What Is the Red Mass?

History Q & A

Ms. Pawlikowski is an HNN intern and a graduate student at Duquesne.

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Last Sunday the 52nd annual Red Mass was held in Washington D.C.’s Cathedral of St. Matthew the Apostle. As the symbolically rich ceremony marks the beginning of the Supreme Court’s term, attendants included President George Bush, newly appointed Chief Justice John Roberts, along with associate justices Antonin Scalia, Clarence Thomas, Anthony Kennedy, and Stephen Breyer.

For the most part the Red Mass is like any other Roman Catholic Mass. A sermon is given, the message which is delivered has an overlapping political and religious theme. The Mass is also an opportunity for the Catholic church to express its goals for the coming year. The most significant difference between the Red Mass and a traditional Mass is that the focuses of prayer and blessings concentrate on the leadership roles of those present. Guidance from the Holy Sprit is asked to be bestowed on the congregants. Other blessings that are commonly requested to prevail in the minds, offices, and court rooms are Divine strength, wisdom, truth, and justice. Peace and friendship are exchanged among the congregation, the sacraments are given, and the Mass is commenced.

With over half of the Supreme Court's justices participating in this event, at a time when the Supreme Court has and will continue to face cases involving the separation of church and state, the event is considered controversial by some, even hough it attracts leaders from different religious backgrounds. (President Bush is an evangelical Protestant, Justice Breyer is Jewish.)

The Red Mass is called such due to the red vestments worn by Royal Judges participating in the Pope’s tribunal. Additionally the use of red garments continues today because of it’s representation of the Holy Sprit in Roman Catholic ritual. The tradition of the Red Mass extends back well before the establishment of the Supreme Court, to the Medieval Era. Although it is believed that the first Red Mass was held around 1200, it was not until 1245, in Paris, that the Mass was actually documented. As of 1310 the Mass had become an annual tradition in England to commemorate the beginning of each new Court term. From England the tradition of a yearly Red Mass spread throughout Europe. The tradition was adopted in the United States in the early 20th century.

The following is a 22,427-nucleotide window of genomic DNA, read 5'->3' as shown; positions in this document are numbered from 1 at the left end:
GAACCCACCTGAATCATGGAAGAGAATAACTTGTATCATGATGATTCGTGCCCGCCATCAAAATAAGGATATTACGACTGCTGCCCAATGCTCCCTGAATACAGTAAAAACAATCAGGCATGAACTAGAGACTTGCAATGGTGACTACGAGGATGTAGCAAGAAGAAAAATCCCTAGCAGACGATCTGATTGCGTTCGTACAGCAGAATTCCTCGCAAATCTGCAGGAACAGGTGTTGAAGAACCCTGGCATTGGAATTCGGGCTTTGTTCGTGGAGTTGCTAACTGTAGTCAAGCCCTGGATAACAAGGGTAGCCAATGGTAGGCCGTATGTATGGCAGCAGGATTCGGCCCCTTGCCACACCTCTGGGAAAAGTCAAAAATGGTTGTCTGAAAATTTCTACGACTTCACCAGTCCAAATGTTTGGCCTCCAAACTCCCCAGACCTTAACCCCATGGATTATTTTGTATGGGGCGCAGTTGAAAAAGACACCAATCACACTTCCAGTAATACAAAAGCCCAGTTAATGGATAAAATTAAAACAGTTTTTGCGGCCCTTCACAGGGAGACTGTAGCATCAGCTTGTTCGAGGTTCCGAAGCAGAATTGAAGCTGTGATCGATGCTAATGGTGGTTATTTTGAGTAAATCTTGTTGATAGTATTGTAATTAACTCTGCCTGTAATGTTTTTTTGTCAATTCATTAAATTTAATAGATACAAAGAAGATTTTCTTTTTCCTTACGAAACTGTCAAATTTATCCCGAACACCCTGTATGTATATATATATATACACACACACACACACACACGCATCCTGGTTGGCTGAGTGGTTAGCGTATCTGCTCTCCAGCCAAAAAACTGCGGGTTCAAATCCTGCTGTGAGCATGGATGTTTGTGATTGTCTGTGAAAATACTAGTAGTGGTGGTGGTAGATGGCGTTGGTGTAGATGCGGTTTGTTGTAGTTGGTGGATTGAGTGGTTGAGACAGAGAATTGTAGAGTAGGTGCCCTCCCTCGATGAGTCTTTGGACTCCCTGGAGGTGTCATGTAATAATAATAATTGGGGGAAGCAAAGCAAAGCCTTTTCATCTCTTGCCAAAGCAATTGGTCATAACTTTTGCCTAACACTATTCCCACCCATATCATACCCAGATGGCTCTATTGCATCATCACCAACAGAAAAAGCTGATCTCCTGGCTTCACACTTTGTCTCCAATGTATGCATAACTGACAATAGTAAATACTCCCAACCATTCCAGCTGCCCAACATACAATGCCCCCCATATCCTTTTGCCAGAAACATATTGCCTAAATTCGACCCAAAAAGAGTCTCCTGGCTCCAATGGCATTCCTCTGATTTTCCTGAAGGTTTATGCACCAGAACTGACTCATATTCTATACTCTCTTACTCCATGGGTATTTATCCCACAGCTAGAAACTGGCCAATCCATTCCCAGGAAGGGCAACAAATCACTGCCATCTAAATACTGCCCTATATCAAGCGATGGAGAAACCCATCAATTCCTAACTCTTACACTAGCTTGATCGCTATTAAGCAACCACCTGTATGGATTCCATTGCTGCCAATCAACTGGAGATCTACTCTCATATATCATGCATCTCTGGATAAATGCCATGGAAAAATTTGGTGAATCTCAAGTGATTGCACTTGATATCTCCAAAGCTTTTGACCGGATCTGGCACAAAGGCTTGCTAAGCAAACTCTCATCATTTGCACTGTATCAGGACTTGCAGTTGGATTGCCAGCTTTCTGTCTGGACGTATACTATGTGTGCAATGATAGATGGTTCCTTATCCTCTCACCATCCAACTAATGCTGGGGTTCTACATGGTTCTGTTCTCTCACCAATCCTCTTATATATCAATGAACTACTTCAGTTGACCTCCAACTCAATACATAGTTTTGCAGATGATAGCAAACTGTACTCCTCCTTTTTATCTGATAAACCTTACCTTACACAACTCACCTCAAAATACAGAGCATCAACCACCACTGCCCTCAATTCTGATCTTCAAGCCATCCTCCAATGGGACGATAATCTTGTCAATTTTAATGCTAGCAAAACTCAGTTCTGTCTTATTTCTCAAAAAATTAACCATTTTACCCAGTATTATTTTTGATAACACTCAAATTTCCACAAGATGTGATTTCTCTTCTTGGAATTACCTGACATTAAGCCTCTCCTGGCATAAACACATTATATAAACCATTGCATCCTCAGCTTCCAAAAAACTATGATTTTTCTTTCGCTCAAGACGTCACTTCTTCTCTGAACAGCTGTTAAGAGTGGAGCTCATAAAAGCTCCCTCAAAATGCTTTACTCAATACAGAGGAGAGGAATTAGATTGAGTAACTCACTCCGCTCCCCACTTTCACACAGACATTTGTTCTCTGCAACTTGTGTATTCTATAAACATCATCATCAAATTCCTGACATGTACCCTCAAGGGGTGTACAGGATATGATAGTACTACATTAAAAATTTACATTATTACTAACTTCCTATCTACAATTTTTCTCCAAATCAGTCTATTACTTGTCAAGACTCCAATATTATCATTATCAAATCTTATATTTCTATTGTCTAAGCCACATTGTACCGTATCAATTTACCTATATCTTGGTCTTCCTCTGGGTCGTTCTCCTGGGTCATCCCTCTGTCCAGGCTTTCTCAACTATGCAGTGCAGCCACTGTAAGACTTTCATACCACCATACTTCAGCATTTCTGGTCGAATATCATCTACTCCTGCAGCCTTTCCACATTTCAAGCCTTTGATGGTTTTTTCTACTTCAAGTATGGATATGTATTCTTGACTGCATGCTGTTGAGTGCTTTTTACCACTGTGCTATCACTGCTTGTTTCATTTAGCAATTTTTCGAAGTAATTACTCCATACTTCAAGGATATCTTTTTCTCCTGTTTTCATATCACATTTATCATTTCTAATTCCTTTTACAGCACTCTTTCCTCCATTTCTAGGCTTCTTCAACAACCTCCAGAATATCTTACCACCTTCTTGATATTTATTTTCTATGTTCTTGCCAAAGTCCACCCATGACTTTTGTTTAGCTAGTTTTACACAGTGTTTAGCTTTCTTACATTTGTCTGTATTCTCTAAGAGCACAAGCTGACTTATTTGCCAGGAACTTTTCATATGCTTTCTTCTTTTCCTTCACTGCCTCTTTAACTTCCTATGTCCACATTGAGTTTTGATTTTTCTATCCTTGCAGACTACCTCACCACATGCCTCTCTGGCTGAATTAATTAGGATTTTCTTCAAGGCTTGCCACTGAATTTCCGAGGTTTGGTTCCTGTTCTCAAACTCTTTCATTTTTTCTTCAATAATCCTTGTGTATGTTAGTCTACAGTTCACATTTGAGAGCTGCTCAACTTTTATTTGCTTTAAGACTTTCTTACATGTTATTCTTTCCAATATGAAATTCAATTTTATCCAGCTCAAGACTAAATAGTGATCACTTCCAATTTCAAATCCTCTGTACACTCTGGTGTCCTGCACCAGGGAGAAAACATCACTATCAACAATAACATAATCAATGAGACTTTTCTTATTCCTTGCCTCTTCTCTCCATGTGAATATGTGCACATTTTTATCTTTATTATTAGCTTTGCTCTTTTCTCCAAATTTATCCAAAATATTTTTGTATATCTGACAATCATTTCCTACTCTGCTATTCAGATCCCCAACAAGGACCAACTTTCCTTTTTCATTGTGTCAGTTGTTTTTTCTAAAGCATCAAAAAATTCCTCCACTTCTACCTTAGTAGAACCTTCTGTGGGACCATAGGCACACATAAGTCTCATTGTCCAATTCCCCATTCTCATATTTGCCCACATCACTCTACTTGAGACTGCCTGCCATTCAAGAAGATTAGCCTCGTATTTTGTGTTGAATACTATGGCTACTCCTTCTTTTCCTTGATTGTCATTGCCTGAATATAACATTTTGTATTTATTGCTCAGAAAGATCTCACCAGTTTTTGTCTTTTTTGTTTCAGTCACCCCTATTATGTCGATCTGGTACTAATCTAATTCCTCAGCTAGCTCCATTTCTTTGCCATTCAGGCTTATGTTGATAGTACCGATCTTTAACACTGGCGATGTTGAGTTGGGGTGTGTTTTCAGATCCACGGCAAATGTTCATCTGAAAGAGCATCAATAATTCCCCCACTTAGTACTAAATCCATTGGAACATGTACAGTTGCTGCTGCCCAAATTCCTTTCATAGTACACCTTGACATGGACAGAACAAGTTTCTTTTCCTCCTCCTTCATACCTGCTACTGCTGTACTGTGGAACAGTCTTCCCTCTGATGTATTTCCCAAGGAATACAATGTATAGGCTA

The first American Red Mass was organized to promote Vatican policies. It was held at the Church of St. Andrew in New York City in 1928. After 1928 only a few Red Masses were held. But since 1953 Red Masses have been held annually in Washington DC. One of the principal reasons the Red Mass did not gain an earlier foothold in tradition in the United States may have been because of the widespread prejudice that existed against Catholicism. Although Catholicism is now regarded as a mainstream religion, prior to the 1950's Catholicism was treated by many Protestants as sacrilegious if not pagan. A key turning point in the way Catholicism was regarded in the United States came in the 1950s when leading Catholic thinkers became identified with the anti-Communist movement. Faced with an outside enemy Protestants and Catholics united in a show of religious tolerance and Christian unity. (The first Catholic appointed to the Supreme Court was Roger Taney, who was appointed by Andrew Jackson. At the time of the 1953 Red Mass there were no Catholics on the Supreme Court. Today there are four: Roberts, Thomas, Kennedy, and Scalia.)

The Red Mass is now celebrated annually in more than half the states of the United States.

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